Preparing pork ribs on the grill with a rib rack maximizes the number of slabs you can cook at one time while keeping the meat further from the cooking source for slower, sustained cooking. Most racks hold two or three slabs of ribs in a cooking area in which only one slab would fit laying flat without a rack. Rib meat is naturally more tough than many other cuts, making low and slow cooking times -- with an infusion of smoky flavor -- important to achieving a tender, flavorful dish.
Advance Prep for Meat and Fire
Rub a thin layer of dry rub seasoning into all surfaces of the ribs, place the meat on a cooking sheet and cover with plastic wrap. Refrigerate overnight, allowing the seasonings to soak into the meat, for best results.
Place two or three handfuls of hickory wood chips in a small plastic bowl. Fill the bowl with water, and let the chips soak for an hour prior to grilling time.
Open the grill, remove the cooking grate and set the grate aside. Fill the chimney starter with natural lump charcoal, wad up two sheets of newspaper and place the newspaper in the chimney starter's lower compartment. Open the grill vents wide.
Place the starter on the coal (lower) grate of the grill, and light the newspaper with a long grill lighter or stick match. Give the coals 20 minutes to fully light.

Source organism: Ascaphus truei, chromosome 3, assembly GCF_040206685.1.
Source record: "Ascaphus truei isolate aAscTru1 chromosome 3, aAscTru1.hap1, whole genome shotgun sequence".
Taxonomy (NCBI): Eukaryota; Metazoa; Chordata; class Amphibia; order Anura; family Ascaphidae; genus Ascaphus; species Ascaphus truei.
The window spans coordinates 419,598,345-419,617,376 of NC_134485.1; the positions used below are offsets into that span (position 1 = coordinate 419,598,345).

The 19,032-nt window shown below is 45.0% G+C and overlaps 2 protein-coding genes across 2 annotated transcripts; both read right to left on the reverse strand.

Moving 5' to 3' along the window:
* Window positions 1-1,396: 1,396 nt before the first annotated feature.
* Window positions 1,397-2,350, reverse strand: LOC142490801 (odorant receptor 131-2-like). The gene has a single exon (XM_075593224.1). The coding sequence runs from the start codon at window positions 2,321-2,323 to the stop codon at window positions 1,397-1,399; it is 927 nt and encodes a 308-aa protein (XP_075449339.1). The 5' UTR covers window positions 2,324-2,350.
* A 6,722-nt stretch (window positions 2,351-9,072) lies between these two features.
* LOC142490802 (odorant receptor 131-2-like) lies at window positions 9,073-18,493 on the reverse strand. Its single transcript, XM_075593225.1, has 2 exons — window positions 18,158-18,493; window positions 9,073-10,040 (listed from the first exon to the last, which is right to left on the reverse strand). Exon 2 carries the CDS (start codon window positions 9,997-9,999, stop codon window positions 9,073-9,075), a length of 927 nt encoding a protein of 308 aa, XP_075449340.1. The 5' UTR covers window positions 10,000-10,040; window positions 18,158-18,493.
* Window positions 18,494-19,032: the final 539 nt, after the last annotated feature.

Dump the lit coals in equal piles on either side of the charcoal grate, leaving a coal-free zone in the middle. Place the foil roasting pan in the coal free zone, and pour three or four cups of water into the pan to squelch hot grease drippings during cooking. Then place the cooking grate back on the grill.
Grilling the Ribs
Place each rib slab into the angled slots on the rack with the fattiest sides of the ribs at the top. This allows the fat to baste your ribs as it renders off the bones during grilling.
Set the full rib rack in the center of the cooking grate running lengthwise directly above the foil roasting pan. The meat should not be directly above any coals.
Toss a handful of wet wood chips directly atop each pile of lit coals, then close the grill lid. Grill the ribs for about 2 1/2 hours, basting the meat with desired sauce prior to the last 30 minutes of cooking time.
Resist the urge to constantly open the grill lid to monitor the ribs while they cook. This releases precious heat and smoke from the grilling chamber, increasing the needed cooking time. Select your dry rub based on commercially available pork seasonings available at grocery stores or consult barbecue cookbooks, such as Steven Raichlen's BBQ USA, for recommended dry rub recipes. Indirect grilling -- keeping a coal-free zone under the ribs -- keeps the meat from charring and promotes tenderness.
Never handle hot grill lids or vents without protective grilling mitts or gloves. Use long-handled tongs or spatulas when moving or removing meat from hot grills.